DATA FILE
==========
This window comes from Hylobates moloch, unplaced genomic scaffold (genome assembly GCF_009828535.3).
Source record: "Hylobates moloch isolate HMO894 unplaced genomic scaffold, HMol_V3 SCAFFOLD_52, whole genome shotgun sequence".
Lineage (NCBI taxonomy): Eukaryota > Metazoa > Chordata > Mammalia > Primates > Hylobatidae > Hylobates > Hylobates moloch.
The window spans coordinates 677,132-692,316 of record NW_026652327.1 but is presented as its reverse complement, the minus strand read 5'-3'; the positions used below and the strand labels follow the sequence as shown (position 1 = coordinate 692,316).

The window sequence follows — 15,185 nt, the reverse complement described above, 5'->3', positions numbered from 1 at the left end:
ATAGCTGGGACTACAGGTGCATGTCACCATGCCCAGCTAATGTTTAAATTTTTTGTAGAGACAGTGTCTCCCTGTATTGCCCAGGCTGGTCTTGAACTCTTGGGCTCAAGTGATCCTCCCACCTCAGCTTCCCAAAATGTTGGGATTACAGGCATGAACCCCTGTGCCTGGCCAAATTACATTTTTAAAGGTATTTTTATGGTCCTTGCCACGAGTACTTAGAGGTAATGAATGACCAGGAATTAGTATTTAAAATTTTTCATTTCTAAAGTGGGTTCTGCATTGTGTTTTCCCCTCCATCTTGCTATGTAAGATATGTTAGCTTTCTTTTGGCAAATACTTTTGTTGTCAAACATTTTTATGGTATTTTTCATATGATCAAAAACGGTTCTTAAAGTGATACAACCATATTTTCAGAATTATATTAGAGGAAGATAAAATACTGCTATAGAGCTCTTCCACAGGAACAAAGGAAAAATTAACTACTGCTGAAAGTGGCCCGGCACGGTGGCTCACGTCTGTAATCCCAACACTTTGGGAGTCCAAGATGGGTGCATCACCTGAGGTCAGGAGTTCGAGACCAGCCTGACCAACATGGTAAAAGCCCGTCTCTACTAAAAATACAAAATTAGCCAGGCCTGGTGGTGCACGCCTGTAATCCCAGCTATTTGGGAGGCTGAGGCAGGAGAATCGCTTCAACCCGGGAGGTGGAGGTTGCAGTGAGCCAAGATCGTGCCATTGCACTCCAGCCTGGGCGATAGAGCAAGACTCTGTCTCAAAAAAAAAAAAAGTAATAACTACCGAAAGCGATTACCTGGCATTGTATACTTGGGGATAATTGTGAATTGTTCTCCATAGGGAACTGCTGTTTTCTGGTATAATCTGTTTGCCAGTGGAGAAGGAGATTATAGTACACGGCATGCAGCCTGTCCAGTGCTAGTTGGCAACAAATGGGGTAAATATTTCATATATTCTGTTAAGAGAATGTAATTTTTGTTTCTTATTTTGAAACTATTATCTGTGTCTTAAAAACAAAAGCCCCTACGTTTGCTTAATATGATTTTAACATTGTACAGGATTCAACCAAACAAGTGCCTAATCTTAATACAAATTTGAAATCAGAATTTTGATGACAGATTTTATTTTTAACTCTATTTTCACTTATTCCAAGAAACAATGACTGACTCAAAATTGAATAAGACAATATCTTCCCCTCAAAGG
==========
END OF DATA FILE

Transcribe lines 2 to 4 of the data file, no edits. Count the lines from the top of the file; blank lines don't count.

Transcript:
Source record: "Hylobates moloch isolate HMO894 unplaced genomic scaffold, HMol_V3 SCAFFOLD_52, whole genome shotgun sequence".
Lineage (NCBI taxonomy): Eukaryota > Metazoa > Chordata > Mammalia > Primates > Hylobatidae > Hylobates > Hylobates moloch.
The window spans coordinates 677,132-692,316 of record NW_026652327.1 but is presented as its reverse complement, the minus strand read 5'-3'; the positions used below and the strand labels follow the sequence as shown (position 1 = coordinate 692,316).